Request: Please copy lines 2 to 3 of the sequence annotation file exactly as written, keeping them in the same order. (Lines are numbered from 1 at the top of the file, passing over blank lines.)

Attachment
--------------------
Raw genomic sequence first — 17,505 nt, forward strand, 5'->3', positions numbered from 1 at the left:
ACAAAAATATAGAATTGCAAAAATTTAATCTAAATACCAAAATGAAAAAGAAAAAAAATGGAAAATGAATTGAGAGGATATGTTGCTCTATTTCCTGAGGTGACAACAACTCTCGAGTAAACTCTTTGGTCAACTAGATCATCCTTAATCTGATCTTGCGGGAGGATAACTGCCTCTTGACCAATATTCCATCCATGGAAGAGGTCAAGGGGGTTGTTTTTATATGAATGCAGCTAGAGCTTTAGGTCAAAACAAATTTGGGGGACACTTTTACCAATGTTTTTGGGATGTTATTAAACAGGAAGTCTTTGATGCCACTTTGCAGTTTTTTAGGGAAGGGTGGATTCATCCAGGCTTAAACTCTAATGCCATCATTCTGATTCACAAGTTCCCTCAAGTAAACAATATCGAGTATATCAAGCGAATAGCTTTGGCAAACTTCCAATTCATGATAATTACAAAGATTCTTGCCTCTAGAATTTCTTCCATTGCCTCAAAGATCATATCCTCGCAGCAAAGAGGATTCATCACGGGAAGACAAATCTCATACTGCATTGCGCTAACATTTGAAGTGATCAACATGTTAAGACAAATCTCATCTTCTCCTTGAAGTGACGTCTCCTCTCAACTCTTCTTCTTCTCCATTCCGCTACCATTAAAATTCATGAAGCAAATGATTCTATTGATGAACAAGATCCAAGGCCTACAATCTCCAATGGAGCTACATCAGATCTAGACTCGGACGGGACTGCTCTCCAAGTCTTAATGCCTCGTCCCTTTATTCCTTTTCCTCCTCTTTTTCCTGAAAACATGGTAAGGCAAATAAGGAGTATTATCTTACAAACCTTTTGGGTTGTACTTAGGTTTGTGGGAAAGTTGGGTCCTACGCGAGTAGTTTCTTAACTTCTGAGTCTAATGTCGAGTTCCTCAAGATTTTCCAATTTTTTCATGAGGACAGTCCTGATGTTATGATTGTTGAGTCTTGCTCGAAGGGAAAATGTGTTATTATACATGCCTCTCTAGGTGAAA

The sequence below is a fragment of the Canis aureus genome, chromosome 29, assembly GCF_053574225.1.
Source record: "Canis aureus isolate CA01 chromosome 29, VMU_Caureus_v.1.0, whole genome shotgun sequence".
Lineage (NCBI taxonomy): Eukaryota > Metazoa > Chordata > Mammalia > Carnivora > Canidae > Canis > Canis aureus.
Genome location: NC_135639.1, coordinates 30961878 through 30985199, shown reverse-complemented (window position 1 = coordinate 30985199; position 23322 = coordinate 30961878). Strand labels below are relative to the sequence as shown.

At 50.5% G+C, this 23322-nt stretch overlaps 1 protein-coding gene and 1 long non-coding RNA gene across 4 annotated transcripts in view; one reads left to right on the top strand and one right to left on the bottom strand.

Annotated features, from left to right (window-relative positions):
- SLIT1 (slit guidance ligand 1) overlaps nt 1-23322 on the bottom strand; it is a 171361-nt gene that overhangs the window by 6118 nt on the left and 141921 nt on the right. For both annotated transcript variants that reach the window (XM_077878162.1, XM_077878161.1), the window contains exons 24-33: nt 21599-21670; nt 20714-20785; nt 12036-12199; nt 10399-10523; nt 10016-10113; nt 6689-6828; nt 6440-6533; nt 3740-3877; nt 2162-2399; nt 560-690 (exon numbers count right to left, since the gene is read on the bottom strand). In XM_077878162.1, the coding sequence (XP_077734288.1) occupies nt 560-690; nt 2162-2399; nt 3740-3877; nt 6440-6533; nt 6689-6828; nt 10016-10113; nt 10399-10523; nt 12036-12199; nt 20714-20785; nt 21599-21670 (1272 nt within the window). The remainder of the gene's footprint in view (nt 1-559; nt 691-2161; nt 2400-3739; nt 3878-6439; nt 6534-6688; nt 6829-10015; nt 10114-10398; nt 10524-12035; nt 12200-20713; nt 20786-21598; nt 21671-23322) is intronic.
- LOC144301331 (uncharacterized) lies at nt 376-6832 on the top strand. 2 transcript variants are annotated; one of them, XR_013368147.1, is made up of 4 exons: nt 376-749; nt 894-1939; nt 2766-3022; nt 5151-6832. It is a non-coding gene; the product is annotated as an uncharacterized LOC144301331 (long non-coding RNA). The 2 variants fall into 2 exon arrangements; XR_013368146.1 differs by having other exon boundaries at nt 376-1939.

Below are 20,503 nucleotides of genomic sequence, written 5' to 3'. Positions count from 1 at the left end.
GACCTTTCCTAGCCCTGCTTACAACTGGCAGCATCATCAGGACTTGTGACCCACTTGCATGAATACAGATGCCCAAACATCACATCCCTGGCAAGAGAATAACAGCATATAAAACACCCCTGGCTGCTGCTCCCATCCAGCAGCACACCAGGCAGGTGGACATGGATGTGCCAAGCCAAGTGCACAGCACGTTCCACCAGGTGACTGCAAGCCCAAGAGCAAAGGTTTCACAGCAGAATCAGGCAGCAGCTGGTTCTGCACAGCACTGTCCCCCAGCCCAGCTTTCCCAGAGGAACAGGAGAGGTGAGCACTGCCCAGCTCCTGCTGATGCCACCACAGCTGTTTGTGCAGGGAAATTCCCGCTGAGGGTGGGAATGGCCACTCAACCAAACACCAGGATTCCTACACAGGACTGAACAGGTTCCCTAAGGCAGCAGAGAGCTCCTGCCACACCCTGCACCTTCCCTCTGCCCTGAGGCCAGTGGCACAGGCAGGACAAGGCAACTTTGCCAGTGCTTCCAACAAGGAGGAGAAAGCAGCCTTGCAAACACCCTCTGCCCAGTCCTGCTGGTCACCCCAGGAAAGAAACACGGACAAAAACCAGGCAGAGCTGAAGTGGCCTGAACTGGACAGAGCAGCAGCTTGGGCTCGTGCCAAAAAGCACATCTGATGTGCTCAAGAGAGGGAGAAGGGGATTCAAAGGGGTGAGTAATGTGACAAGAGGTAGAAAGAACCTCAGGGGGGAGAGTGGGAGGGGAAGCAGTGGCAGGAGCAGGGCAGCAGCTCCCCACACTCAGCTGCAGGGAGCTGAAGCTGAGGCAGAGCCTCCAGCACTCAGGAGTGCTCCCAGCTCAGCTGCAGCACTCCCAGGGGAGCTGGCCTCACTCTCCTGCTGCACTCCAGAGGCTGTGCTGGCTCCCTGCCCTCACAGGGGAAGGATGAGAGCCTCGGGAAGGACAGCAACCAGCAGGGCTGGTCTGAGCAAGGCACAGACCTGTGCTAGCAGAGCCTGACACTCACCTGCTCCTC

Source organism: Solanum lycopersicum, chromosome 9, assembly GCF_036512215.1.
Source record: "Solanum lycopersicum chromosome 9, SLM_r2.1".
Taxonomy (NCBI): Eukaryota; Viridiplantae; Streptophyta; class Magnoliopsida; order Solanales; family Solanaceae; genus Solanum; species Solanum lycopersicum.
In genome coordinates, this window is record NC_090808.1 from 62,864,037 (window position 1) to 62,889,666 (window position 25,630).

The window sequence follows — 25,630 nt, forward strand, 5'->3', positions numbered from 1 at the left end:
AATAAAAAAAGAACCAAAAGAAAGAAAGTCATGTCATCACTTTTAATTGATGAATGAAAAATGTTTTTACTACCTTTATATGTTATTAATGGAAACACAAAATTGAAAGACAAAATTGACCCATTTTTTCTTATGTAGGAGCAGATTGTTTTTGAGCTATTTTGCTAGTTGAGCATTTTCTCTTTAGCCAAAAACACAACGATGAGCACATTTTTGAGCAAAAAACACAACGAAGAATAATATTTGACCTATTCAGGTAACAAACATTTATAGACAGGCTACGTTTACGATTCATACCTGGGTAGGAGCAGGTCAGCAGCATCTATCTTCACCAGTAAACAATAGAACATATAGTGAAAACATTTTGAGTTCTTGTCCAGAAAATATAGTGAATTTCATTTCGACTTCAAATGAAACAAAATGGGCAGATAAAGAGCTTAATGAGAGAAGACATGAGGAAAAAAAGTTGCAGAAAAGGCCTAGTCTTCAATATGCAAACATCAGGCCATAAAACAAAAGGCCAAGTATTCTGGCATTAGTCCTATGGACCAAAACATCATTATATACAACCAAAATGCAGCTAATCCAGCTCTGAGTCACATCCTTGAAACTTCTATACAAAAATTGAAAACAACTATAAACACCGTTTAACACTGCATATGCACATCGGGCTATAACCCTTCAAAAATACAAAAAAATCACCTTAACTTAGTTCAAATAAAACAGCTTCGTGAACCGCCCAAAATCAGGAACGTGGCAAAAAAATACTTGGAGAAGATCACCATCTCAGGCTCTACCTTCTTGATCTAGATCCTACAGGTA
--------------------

ACAAAAATATAGAATTGCAAAAATTTAATCTAAATACCAAAATGAAAAAGAAAAAAAATGGAAAATGAATTGAGAGGATATGTTGCTCTATTTCCTGAGGTGACAACAACTCTCGAGTAAACTCTTTGGTCAACTAGATCATCCTTAATCTGATCTTGCGGGAGGATAACTGCCTCTTGACCAATATTCCATCCATGGAAGAGGTCAAGGGGGTTGTTTTTATATGAATGCAGCTAGAGCTTTAGGTCAAAACAAATTTGGGGGACACTTTTACCAATGTTTTTGGGATGTTATTAAACAGGAAGTCTTTGATGCCACTTTGCAGTTTTTTAGGGAAGGGTGGATTCATCCAGGCTTAAACTCTAATGCCATCATTCTGATTCACAAGTTCCCTCAAGTAAACAATATCGAGTATATCAAGCGAATAGCTTTGGCAAACTTCCAATTCATGATAATTACAAAGATTCTTGCCTCTAGAATTTCTTCCATTGCCTCAAAGATCATATCCTCGCAGCAAAGAGGATTCATCACGGGAAGACAAATCTCATACTGCATTGCGCTAACATTTGAAGTGATCAACATGTTAAGACAAATCTCATCTTCTCCTTGAAGTGACGTCTCCTCTCAACTCTTCTTCTTCTCCATTCCGCTACCATTAAAATTCATGAAGCAAATGATTCTATTGATGAACAAGATCCAAGGCCTACAATCTCCAATGGAGCTACATCAGATCTAGACTCGGACGGGACTGCTCTCCAAGTCTTAATGCCTCGTCCCTTTATTCCTTTTCCTCCTCTTTTTCCTGAAAACATGGTAAGGCAAATAAGGAGTATTATCTTACAAACCTTTTGGGTTGTACTTAGGTTTGTGGGAAAGTTGGGTCCTACGCGAGTAGTTTCTTAACTTCTGAGTCTAATGTCGAGTTCCTCAAGATTTTCCAATTTTTTCATGAGGACAGTCCTGATGTTATGATTGTTGAGTCTTGCTCGAAGGGAAAATGTGTTATTATACATGCCTCTCTAGGTGAAA

The sequence below is a fragment of the Canis aureus genome, chromosome 29, assembly GCF_053574225.1.